Epidemiologic evidence is conflicting regarding the potential for nonsteroidal antiinflammatory drugs (NSAIDs) to lower the risk of lung cancer. We thus determined the incidence of lung cancer among a cohort of over 242,000 adults in Denmark who had been issued NSAID prescriptions during 1991-2002 and calculated the relative risks of this cancer according to the numbers of prescriptions received. Similar analyses were conducted among a subset with chronic obstructive pulmonary disease, of whom the large majority was assumed to have been smokers, as an indirect control for smoking. Utilization of Danish registries ensured essentially complete and unbiased ascertainment of prescriptions and cancer outcomes. The relative risks of lung cancer among NSAID users redeeming 10 or more prescriptions vs. nonusers in the general population and among chronic obstructive pulmonary disease patients were 1.51 (95% CI = 1.33-1.71) and 1.55 (95% CI = 0.93-2.60) and tended to decline with decreasing numbers of NSAIDs prescribed. Separate analyses for adenocarcinoma and squamous cell carcinoma also failed to show reduced risks among NSAID users. Confounding by indication may have contributed to the increased risks, but the study provides no evidence to suggest that recent NSAID intake may be protective for lung cancer.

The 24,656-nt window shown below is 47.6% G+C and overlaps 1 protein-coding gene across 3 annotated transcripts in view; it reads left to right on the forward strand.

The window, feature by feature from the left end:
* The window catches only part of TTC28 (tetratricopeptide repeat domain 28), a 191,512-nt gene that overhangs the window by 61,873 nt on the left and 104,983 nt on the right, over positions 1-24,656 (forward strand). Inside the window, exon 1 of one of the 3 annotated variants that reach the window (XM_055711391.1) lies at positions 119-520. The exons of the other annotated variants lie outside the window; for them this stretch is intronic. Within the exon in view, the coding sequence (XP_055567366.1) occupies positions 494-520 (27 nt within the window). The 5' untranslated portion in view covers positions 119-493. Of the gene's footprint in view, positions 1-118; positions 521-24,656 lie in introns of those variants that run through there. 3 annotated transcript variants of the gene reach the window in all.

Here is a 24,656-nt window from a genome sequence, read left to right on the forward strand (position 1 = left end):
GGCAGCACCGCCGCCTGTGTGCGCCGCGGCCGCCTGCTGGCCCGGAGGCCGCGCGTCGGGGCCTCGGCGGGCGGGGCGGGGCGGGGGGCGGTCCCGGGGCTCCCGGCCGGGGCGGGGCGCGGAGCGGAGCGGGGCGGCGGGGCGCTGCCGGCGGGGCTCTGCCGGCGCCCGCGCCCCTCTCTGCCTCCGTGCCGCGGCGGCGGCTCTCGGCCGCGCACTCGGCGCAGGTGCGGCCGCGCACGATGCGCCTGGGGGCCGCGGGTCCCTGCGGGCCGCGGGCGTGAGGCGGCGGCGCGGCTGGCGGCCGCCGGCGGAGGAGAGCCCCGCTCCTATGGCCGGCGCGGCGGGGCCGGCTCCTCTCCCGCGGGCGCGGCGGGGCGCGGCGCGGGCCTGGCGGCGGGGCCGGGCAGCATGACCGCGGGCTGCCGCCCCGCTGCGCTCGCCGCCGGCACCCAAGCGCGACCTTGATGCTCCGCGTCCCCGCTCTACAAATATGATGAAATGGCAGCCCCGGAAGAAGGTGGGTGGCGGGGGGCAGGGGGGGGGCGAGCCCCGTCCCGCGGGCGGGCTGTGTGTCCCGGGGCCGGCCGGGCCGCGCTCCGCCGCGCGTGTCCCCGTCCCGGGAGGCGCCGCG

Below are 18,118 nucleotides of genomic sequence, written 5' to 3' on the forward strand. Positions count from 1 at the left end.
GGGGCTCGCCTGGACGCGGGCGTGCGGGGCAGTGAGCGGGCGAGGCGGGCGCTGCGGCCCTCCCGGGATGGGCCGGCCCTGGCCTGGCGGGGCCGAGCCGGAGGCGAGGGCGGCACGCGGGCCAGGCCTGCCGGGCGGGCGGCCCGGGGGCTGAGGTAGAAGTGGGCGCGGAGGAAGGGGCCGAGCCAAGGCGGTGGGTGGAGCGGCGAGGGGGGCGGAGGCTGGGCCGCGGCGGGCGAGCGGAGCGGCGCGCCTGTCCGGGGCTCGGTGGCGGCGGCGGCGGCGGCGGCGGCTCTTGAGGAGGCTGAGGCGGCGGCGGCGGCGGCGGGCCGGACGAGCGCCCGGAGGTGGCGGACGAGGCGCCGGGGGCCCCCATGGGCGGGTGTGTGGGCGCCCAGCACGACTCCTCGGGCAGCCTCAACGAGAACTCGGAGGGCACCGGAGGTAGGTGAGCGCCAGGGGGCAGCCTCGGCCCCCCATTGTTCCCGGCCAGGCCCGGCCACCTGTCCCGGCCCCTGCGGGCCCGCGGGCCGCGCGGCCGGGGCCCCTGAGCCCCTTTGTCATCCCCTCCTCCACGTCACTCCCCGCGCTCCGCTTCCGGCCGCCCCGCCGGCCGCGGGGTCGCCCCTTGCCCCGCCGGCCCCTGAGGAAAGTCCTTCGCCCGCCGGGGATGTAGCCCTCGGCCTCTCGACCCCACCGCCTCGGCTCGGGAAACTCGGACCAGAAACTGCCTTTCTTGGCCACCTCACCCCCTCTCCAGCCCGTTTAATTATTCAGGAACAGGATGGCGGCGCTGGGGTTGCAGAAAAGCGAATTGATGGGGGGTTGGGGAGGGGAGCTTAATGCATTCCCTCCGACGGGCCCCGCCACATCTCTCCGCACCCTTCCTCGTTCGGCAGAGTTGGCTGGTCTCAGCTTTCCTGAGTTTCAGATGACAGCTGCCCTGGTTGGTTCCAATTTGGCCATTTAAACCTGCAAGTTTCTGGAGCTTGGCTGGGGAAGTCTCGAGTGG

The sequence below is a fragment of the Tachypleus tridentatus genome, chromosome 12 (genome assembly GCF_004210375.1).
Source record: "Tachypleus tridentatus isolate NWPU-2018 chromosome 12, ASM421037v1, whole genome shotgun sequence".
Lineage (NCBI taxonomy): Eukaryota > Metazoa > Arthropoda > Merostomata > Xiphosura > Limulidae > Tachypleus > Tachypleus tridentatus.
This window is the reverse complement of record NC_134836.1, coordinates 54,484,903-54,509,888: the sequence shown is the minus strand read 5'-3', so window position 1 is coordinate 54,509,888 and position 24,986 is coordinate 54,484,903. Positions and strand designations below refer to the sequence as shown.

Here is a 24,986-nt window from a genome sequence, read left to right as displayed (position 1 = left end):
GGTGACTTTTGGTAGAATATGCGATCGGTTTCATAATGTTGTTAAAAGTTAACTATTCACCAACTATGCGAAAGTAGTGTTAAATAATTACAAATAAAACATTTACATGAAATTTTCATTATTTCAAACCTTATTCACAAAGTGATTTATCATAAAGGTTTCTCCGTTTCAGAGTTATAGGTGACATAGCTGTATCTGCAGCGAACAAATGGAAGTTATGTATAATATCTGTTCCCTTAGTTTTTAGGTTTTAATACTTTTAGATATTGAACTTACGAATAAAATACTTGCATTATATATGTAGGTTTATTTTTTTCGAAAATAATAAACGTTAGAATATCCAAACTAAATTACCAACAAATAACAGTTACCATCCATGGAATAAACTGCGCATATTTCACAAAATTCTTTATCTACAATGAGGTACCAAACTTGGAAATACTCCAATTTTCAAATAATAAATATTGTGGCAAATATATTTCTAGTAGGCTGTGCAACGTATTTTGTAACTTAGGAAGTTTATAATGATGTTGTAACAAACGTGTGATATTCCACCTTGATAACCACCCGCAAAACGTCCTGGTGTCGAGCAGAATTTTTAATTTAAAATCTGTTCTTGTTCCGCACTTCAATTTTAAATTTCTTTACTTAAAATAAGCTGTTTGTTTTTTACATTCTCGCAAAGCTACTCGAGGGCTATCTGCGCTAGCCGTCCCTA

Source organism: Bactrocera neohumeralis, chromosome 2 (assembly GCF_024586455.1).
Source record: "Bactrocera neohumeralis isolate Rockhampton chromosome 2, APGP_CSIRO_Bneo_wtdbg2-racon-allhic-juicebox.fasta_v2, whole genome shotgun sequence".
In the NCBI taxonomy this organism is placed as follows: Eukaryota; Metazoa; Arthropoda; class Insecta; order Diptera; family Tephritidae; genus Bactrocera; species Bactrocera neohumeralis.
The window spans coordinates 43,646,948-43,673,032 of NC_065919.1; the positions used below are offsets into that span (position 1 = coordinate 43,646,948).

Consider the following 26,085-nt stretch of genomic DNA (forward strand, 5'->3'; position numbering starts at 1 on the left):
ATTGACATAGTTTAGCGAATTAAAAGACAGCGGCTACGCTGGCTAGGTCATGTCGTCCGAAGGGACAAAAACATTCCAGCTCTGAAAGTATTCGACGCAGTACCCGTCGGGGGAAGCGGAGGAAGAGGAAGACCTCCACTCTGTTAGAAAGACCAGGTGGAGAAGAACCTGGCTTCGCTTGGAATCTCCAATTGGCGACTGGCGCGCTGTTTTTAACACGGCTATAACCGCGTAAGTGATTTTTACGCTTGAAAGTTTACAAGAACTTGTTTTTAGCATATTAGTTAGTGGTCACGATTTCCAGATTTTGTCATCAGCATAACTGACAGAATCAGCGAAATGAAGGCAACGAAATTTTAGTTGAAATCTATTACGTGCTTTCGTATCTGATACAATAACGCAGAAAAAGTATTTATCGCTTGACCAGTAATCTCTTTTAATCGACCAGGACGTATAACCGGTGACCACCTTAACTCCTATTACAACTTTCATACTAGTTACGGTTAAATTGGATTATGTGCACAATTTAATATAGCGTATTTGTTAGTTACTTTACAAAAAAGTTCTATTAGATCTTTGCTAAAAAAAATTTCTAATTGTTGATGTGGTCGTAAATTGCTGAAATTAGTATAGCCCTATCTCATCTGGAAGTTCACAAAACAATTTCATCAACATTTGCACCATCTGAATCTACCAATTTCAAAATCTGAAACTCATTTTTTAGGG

Copyright 2005 Wiley-Liss, Inc